The solution is not always difficult or painful. Sometimes, "the answer is easy."

Like "Still Crazy," the title of this song has entered the popular lexicon. No doubt part if its popularity can be attributed to Gadd's military-style drumming and the catchy chorus.

The backup singers themselves were sort of a supergroup, consisting of Phoebe Snow (famous for the song "Poetry Man), Valerie Simpson of the duo Ashford and Simpson, and R&B/jazz singer Patti Austin.

The song went to #1 in the US, where it stayed for three weeks, and also topped the charts in Canada. It went to #2 in France, and brushed the top 20 in the UK. The song went gold and remained a top seller for nearly half a year.

The song has been covered by The Drifters, Miley Cyrus, and an outfit called G. Love and Special Sauce.

Gadd's militaristic drumbeat opener has been widely sampled by rappers-- twice by Eminem, and also by Common, Kool Moe Dee, and even Kid & Play. And also by a band called Pop Will Eat Itself, which is as good a definition as any for what sampling is.

Next Song: Night Game

Monday, April 11, 2011

I Do It for Your Love

And so it is that when a person reaches a certain level of success, and perhaps comfort, that historical revisionism sets in. Buffeted by the demands of contracts and deadlines, we daydream back in time to the days when we slept on a used futon, wore the same pants all week while saving quarters for the laundromat, and subsisted on ramen noodles. And, sitting back in our wall-to-wall carpeted living rooms, under the hum of whole-house air conditioning, we sink back in our leather recliners and decide that those were the "good old days."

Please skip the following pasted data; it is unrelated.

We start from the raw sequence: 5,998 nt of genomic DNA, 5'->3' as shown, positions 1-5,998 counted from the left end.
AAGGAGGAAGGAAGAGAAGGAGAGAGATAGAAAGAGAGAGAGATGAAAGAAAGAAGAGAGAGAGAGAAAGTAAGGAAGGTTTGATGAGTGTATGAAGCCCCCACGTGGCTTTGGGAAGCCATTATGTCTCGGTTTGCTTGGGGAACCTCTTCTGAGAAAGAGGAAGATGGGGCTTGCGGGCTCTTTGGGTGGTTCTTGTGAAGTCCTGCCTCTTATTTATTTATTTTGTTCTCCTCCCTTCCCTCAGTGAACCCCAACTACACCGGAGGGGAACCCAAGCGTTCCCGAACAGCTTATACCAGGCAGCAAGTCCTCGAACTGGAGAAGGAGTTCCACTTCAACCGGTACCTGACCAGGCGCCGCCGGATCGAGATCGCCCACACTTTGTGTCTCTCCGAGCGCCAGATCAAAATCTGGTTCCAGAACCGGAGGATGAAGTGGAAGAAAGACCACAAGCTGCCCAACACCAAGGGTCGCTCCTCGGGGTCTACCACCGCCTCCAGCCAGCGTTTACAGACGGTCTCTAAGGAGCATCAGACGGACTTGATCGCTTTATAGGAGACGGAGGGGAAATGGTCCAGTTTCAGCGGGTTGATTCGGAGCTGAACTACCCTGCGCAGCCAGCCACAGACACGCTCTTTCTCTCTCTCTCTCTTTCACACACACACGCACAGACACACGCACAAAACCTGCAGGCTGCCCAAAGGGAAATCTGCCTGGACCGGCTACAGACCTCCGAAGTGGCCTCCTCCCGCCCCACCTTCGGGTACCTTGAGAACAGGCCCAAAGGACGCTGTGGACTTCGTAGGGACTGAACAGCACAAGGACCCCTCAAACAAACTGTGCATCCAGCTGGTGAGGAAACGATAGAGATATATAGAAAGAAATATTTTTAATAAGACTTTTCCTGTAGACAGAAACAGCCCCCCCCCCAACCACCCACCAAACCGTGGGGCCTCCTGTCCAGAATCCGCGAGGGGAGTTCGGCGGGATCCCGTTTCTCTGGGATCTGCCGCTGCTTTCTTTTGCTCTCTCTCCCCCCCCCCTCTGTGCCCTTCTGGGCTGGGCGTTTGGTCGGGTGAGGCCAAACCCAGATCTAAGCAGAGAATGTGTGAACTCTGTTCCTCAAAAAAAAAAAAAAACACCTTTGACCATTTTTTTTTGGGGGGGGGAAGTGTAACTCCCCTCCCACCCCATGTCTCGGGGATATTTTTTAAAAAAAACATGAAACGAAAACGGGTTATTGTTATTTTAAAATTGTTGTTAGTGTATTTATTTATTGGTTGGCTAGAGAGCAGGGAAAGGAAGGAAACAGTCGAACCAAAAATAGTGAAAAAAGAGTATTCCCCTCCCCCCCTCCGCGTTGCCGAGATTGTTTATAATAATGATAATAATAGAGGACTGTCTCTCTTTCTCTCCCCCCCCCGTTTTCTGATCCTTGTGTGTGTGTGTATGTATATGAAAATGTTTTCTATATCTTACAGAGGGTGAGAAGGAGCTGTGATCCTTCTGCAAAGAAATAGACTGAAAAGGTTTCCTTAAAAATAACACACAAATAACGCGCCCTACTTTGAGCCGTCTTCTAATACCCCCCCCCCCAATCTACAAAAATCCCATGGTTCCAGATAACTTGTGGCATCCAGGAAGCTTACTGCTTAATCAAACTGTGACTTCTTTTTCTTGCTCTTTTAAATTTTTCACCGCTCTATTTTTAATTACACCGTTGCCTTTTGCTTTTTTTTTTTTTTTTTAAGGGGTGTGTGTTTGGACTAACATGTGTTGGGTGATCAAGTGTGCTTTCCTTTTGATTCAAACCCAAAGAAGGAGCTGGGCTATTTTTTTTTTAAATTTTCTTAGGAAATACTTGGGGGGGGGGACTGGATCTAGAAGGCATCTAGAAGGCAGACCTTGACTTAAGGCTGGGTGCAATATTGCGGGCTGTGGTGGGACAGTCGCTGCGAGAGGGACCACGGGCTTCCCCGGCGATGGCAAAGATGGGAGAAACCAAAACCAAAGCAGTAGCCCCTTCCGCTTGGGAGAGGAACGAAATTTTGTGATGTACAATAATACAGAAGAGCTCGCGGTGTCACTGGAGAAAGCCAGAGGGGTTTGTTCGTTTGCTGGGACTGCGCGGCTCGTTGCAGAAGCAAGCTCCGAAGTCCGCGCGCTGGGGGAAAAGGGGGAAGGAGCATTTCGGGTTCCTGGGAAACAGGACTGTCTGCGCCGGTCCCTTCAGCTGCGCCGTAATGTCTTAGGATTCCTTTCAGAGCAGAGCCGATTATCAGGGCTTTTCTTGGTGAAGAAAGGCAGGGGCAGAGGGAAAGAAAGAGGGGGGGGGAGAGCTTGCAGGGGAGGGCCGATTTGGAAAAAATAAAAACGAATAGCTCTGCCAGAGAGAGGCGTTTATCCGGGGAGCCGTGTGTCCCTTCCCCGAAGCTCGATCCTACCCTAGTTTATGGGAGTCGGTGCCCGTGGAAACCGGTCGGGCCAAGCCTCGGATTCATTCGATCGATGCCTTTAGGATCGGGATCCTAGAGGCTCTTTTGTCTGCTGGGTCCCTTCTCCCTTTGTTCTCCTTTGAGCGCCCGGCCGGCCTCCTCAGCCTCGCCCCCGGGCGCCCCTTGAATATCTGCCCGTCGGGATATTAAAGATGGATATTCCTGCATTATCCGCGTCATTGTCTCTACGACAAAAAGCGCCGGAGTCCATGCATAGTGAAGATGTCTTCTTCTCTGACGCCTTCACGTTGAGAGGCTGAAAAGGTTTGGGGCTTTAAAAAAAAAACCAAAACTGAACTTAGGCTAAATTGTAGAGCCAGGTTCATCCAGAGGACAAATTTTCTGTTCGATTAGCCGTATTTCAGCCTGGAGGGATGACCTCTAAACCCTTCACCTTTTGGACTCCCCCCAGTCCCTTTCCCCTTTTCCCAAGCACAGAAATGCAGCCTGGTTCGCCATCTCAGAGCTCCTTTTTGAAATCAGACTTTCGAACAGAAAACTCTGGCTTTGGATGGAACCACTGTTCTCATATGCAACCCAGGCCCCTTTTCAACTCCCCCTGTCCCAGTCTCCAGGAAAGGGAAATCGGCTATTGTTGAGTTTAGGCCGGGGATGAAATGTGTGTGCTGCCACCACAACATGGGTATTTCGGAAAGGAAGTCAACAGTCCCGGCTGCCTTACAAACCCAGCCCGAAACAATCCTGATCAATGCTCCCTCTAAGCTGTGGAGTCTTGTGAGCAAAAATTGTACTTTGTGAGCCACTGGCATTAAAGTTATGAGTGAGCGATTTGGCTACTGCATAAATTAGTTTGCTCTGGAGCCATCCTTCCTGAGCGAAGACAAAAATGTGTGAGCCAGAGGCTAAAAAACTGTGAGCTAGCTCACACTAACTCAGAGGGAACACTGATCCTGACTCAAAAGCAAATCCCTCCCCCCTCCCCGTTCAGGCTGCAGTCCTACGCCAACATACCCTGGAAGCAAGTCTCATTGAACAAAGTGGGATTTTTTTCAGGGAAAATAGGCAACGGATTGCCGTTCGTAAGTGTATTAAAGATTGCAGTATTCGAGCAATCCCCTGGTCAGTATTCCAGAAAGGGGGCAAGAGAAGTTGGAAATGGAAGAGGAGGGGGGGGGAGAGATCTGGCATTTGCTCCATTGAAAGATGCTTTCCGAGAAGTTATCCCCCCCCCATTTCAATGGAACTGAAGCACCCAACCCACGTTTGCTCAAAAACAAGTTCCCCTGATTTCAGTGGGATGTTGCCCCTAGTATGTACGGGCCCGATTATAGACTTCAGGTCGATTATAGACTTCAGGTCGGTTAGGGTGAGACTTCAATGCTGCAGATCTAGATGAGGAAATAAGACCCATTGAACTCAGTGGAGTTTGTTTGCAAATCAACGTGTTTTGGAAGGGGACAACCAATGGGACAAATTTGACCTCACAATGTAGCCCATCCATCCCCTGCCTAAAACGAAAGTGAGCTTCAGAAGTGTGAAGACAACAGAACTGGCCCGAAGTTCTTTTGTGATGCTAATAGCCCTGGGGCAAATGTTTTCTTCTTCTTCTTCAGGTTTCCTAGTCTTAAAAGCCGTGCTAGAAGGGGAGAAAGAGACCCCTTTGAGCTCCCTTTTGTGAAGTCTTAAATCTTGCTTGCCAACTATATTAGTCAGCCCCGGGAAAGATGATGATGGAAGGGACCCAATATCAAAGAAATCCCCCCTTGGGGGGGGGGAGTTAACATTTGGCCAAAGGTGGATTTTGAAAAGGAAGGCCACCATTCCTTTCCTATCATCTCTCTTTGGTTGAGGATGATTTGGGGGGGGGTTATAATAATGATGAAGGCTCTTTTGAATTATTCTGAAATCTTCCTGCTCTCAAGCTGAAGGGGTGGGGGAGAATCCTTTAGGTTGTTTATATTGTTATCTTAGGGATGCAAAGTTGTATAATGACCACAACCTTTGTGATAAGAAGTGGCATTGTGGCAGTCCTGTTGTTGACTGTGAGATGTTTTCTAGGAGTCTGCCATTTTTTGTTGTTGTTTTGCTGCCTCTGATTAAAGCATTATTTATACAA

Here, we find a man musing on his wedding day and early living arrangements with his bride. Aside from the lousy weather, the ceremony was less than romantic, and possibly presided over by a justice rather than a clergyman: "We signed the papers and we drove away." Then their apartment was moldy and leaky. Then they both got sick and, not being able to afford medicine, simply "drank... orange juice," hoping that mega-doses of vitamin C would do the trick.

Even the rug the husband buys for his young wife-- a splurge, no doubt, even if it did come from a thrift store-- turned out to be a less-than-pretty addition to their abode, as they colors ran together before he could get it home. This luckless pair reminds one of the couple in O. Henry's "The Gift of the Magi."